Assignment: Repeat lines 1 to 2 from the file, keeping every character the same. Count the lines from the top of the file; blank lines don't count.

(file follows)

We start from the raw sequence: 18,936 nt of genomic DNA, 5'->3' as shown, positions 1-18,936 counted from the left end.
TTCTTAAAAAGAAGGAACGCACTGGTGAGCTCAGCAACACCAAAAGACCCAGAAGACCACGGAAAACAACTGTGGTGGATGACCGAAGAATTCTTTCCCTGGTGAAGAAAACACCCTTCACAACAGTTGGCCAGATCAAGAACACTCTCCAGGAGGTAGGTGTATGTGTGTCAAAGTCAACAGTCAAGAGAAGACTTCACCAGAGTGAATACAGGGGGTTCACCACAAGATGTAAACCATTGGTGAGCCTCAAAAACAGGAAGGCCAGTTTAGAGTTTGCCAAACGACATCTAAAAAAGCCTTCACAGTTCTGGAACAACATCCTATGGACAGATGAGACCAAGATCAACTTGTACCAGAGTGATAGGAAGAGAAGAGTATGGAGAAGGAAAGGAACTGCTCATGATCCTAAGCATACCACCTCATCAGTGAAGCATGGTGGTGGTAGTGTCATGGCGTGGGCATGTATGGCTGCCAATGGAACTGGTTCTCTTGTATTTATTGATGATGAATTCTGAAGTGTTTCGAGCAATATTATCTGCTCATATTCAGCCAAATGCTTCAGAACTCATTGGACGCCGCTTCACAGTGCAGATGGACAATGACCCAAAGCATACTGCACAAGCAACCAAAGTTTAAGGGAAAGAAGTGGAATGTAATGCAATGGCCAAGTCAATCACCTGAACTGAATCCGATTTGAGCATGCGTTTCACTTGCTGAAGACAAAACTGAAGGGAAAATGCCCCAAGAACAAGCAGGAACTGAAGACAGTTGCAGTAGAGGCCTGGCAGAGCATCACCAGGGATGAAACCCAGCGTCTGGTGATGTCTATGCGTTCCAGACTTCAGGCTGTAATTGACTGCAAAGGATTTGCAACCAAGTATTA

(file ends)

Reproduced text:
We start from the raw sequence: 18,936 nt of genomic DNA, 5'->3' as shown, positions 1-18,936 counted from the left end.
TTCTTAAAAAGAAGGAACGCACTGGTGAGCTCAGCAACACCAAAAGACCCAGAAGACCACGGAAAACAACTGTGGTGGATGACCGAAGAATTCTTTCCCTGGTGAAGAAAACACCCTTCACAACAGTTGGCCAGATCAAGAACACTCTCCAGGAGGTAGGTGTATGTGTGTCAAAGTCAACAGTCAAGAGAAGACTTCACCAGAGTGAATACAGGGGGTTCACCACAAGATGTAAACCATTGGTGAGCCTCAAAAACAGGAAGGCCAGTTTAGAGTTTGCCAAACGACATCTAAAAAAGCCTTCACAGTTCTGGAACAACATCCTATGGACAGATGAGACCAAGATCAACTTGTACCAGAGTGATAGGAAGAGAAGAGTATGGAGAAGGAAAGGAACTGCTCATGATCCTAAGCATACCACCTCATCAGTGAAGCATGGTGGTGGTAGTGTCATGGCGTGGGCATGTATGGCTGCCAATGGAACTGGTTCTCTTGTATTTATTGATGATGAATTCTGAAGTGTTTCGAGCAATATTATCTGCTCATATTCAGCCAAATGCTTCAGAACTCATTGGACGCCGCTTCACAGTGCAGATGGACAATGACCCAAAGCATACTGCACAAGCAACCAAAGTTTAAGGGAAAGAAGTGGAATGTAATGCAATGGCCAAGTCAATCACCTGAACTGAATCCGATTTGAGCATGCGTTTCACTTGCTGAAGACAAAACTGAAGGGAAAATGCCCCAAGAACAAGCAGGAACTGAAGACAGTTGCAGTAGAGGCCTGGCAGAGCATCACCAGGGATGAAACCCAGCGTCTGGTGATGTCTATGCGTTCCAGACTTCAGGCTGTAATTGACTGCAAAGGATTTGCAACCAAGTATTA